Can We Fire Employees for Social Media Comments?

In a number of recent cases involving employees terminated for profane tweets and churlish Facebook posts, the NLRB has sided with employers.

Posted by Joe Gerard in on August 3rd, 2011

Employees who turn to Facebook, Twitter and other social media sites to air frustrations about their jobs and employers may want to think about the consequences before doing so. When it comes to employers, many are concerned about what will happen to them if they discipline employees – or fire them, for comments made online.

In a number of recent cases involving employees terminated for profane tweets and churlish Facebook posts, employers have been given the upper hand. But until recently, there has been little guidance as to when employers can rightfully terminate an employee for their bad online behavior.

Can employees be fired for complaining about their employer on sites like Facebook?

In some cases, yes they can. An article written by Eric B Meyer on the Employer Handbook blog, “Buh bye: Labor board okays firing some Facebook whiners,” explains some of the recent advice from the NLRB when it comes to whiny employees on social media sites like Facebook:

The National Labor Relations Board is softening its position on employers who fire employees for rants on Facebook.

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Employees who merely gripe can get canned.

Three recent advice memoranda from the NLRB (herehere, and here) reaffirm that employees who engage in protected concerted activity online are protected against employer discipline. Conversely, employees who merely gripe about their employer online are subject to discipline, up to and including termination.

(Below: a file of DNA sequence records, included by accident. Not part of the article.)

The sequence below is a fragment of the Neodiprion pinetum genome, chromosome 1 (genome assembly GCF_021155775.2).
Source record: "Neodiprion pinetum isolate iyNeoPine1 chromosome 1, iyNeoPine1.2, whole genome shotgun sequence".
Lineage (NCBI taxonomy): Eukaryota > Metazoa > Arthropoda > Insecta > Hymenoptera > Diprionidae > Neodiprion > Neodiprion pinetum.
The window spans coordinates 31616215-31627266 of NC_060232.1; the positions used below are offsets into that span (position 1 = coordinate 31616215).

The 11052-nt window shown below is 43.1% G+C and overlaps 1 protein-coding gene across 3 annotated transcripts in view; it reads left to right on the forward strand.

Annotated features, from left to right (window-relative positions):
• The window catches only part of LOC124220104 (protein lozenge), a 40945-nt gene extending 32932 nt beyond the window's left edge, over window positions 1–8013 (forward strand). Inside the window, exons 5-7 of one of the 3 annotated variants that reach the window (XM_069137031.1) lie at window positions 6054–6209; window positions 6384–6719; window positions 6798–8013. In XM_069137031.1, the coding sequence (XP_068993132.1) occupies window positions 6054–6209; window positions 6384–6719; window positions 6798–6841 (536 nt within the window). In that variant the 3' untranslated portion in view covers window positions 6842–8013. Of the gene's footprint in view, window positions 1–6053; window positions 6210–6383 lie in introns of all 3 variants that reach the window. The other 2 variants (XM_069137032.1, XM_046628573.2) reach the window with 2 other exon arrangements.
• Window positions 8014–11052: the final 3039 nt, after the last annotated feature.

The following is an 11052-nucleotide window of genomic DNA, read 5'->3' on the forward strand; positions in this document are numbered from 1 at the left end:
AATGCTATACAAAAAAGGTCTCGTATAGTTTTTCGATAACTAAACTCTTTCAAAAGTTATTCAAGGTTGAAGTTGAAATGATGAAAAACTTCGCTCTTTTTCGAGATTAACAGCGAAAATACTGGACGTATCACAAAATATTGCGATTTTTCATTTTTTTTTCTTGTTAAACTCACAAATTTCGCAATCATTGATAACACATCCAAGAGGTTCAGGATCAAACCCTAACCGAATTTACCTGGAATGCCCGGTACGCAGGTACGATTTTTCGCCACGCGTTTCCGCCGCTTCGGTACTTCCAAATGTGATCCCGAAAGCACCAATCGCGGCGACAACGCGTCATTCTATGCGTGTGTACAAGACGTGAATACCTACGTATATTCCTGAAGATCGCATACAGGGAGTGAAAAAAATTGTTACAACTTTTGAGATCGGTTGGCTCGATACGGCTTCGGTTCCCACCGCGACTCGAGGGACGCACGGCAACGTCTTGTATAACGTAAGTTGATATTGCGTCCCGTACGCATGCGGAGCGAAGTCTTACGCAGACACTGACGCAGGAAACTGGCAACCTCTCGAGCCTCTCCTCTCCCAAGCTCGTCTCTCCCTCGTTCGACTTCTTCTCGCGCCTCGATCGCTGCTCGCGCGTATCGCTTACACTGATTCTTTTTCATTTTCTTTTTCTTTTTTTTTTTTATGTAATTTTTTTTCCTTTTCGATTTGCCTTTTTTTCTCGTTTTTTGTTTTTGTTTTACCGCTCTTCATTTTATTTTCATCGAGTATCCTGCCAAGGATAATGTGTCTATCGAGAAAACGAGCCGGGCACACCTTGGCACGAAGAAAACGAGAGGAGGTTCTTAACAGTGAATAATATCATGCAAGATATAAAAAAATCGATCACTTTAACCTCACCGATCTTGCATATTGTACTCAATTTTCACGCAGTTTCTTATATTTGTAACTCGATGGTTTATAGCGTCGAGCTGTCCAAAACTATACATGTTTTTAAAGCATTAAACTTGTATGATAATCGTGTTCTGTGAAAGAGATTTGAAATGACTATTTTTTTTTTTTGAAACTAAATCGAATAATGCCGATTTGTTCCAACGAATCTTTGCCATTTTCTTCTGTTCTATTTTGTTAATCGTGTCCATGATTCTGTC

What is protected concerted activity?

Good question. In the advice memorandum from the NLRB for a case involving the firing of a Wal-Mart employee for comments made on Facebook, the organization outlines what is considered protected concerted activity:

An individual employee’s conduct is concerted when he or she acts “with or on the authority of other employees,” when the individual activity seeks to initiate, induce, or prepare for group action, or when the employee brings “truly group complaints to the attention of management.” Such activity is concerted even if it involves only a speaker and a listener, “‘for such activity is an indispensable preliminary step to employee self organization.’” On the other hand, comments made “solely by and on behalf of the employee himself” are not concerted. Comments must look toward group action; “mere griping” is not protected.

For example, if a person complains about their job or their boss on Facebook and is only talking to their friends or family about the issue, their actions aren’t protected. This means that their employer can fire them. These rulings prove that employees have to take responsibility for their actions and be aware of what they are posting – and who could be reading it.

So there you have it, depending on the type of comments made by an employee on Facebook, Twitter and other social media sites, they can be fired. For more guidance on this subject, the Huffington Post article “Facebook Firings: Feds, Managers Navigate ‘New Territory’ In Employment,” reports that according to Nancy Cleeland, spokeswoman for the NLRB “the NLRB will probably release its report on Facebook cases sometime in the coming weeks. Careful not to call it a guide, Cleeland said it will merely detail particular complaints that have come before the agency and what the outcomes were.” As more attention is drawn to these types of cases, their report will certainly be welcome.

Joe Gerard
Joe Gerard

CEO, i-Sight

Spend my days showing off the i-Sight investigative case management software and finding ways to help clients improve their investigations. Usually working with corporate security, HR & employee relations, compliance and legal teams.

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